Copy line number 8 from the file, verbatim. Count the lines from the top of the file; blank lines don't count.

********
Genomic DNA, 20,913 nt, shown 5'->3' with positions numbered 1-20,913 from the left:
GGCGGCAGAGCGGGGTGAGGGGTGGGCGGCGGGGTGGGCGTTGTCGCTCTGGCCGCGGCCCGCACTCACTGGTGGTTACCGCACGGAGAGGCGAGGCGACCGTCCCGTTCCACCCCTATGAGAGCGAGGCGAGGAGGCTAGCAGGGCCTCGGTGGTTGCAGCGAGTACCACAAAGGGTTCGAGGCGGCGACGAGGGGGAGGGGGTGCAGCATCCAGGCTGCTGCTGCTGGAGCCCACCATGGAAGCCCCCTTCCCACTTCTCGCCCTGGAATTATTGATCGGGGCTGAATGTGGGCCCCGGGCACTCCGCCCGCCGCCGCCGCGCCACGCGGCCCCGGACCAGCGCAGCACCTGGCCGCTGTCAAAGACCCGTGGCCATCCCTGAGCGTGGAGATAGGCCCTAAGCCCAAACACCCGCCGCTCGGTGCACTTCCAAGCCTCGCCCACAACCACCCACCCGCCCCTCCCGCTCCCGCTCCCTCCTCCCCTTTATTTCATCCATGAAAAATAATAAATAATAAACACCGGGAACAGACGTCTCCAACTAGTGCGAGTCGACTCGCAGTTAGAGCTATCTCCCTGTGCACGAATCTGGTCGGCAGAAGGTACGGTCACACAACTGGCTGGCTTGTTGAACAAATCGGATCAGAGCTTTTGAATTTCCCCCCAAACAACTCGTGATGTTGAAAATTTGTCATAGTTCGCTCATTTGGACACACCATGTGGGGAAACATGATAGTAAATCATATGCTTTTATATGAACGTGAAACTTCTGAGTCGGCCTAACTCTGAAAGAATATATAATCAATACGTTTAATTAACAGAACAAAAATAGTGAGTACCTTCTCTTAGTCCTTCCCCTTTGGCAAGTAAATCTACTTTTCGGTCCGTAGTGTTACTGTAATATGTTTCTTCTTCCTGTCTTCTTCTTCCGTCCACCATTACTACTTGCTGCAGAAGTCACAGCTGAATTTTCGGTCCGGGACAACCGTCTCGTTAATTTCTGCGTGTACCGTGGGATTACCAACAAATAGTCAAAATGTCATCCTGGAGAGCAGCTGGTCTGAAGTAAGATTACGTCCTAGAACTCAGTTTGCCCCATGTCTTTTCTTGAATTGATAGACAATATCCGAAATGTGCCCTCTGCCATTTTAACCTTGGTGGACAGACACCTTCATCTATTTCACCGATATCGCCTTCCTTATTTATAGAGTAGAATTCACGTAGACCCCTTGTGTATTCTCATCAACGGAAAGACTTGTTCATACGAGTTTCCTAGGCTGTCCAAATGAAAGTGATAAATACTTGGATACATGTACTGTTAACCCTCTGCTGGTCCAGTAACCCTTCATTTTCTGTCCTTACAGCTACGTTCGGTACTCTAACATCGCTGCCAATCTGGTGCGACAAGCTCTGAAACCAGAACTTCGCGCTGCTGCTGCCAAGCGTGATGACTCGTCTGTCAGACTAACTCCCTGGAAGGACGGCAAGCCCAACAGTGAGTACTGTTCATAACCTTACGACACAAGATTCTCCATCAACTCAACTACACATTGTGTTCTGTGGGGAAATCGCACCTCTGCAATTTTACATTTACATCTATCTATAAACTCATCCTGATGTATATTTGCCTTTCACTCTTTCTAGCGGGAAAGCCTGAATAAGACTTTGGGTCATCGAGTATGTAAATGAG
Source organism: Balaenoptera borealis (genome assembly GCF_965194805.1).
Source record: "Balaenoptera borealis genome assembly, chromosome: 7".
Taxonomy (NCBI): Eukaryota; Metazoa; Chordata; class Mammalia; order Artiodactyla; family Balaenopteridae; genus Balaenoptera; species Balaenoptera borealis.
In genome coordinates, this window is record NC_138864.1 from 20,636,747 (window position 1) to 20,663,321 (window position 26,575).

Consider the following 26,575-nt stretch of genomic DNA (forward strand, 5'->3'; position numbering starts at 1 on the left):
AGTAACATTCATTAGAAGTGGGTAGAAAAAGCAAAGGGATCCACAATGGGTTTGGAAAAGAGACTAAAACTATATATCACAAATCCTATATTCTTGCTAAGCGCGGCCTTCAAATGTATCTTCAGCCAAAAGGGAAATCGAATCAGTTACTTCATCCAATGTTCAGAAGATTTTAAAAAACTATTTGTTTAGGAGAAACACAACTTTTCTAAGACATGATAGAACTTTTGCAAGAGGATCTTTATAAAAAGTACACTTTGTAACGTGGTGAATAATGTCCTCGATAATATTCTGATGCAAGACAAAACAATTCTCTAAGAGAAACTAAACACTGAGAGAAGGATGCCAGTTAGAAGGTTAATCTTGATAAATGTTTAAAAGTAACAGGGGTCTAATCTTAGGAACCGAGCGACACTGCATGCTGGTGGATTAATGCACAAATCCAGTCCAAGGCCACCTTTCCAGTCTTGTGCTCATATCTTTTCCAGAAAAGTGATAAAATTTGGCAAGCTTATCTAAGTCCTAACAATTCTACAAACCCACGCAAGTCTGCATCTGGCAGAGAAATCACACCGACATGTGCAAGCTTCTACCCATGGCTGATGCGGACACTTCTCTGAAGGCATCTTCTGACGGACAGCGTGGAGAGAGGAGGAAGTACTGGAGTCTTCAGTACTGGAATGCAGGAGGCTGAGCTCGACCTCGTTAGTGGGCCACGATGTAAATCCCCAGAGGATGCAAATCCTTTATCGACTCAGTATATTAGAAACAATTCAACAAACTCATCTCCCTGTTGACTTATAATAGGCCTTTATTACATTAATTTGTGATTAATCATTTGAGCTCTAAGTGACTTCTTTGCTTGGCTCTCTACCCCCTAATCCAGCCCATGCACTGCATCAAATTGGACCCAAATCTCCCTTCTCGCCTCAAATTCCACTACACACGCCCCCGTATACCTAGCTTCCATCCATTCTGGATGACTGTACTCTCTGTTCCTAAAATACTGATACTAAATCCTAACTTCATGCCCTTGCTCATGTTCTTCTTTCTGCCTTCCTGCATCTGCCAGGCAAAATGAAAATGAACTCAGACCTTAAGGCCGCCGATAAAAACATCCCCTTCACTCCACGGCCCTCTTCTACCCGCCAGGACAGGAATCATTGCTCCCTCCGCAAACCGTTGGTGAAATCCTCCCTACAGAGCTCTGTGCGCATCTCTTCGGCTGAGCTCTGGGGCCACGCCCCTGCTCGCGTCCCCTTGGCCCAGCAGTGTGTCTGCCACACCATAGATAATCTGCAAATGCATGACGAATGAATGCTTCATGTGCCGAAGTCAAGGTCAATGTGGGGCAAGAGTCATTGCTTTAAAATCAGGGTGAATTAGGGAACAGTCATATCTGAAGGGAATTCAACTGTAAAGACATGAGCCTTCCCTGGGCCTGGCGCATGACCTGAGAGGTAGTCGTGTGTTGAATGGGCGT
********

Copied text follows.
AGTAACATTCATTAGAAGTGGGTAGAAAAAGCAAAGGGATCCACAATGGGTTTGGAAAAGAGACTAAAACTATATATCACAAATCCTATATTCTTGCTAAGCGCGGCCTTCAAATGTATCTTCAGCCAAAAGGGAAATCGAATCAGTTACTTCATCCAATGTTCAGAAGATTTTAAAAAACTATTTGTTTAGGAGAAACACAACTTTTCTAAGACATGATAGAACTTTTGCAAGAGGATCTTTATAAAAAGTACACTTTGTAACGTGGTGAATAATGTCCTCGATAATATTCTGATGCAAGACAAAACAATTCTCTAAGAGAAACTAAACACTGAGAGAAGGATGCCAGTTAGAAGGTTAATCTTGATAAATGTTTAAAAGTAACAGGGGTCTAATCTTAGGAACCGAGCGACACTGCATGCTGGTGGATTAATGCACAAATCCAGTCCAAGGCCACCTTTCCAGTCTTGTGCTCATATCTTTTCCAGAAAAGTGATAAAATTTGGCAAGCTTATCTAAGTCCTAACAATTCTACAAACCCACGCAAGTCTGCATCTGGCAGAGAAATCACACCGACATGTGCAAGCTTCTACCCATGGCTGATGCGGACACTTCTCTGAAGGCATCTTCTGACGGACAGCGTGGAGAGAGGAGGAAGTACTGGAGTCTTCAGTACTGGAATGCAGGAGGCTGAGCTCGACCTCGTTAGTGGGCCACGATGTAAATCCCCAGAGGATGCAAATCCTTTATCGACTCAGTATATTAGAAACAATTCAACAAACTCATCTCCCTGTTGACTTATAATAGGCCTTTATTACATTAATTTGTGATTAATCATTTGAGCTCTAAGTGACTTCTTTGCTTGGCTCTCTACCCCCTAATCCAGCCCATGCACTGCATCAAATTGGACCCAAATCTCCCTTCTCGCCTCAAATTCCACTACACACGCCCCCGTATACCTAGCTTCCATCCATTCTGGATGACTGTACTCTCTGTTCCTAAAATACTGATACTAAATCCTAACTTCATGCCCTTGCTCATGTTCTTCTTTCTGCCTTCCTGCATCTGCCAGGCAAAATGAAAATGAACTCAGACCTTAAGGCCGCCGATAAAAACATCCCCTTCACTCCACGGCCCTCTTCTACCCGCCAGGACAGGAATCATTGCTCCCTCCGCAAACCGTTGGTGAAATCCTCCCTACAGAGCTCTGTGCGCATCTCTTCGGCTGAGCTCTGGGGCCACGCCCCTGCTCGCGTCCCCTTGGCCCAGCAGTGTGTCTGCCACACCATAGATAATCTGCAAATGCATGACGAATGAATGCTTCATGTGCCGAAGTCAAGGTCAATGTGGGGCAAGAGTCATTGCTTTAAAATCAGGGTGAATTAGGGAACAGTCATATCTGAAGGGAATTCAACTGTAAAGACATGAGCCTTCCCTGGGCCTGGCGCATGACCTGAGAGGTAGTCGTGTGTTGAATGGGCGT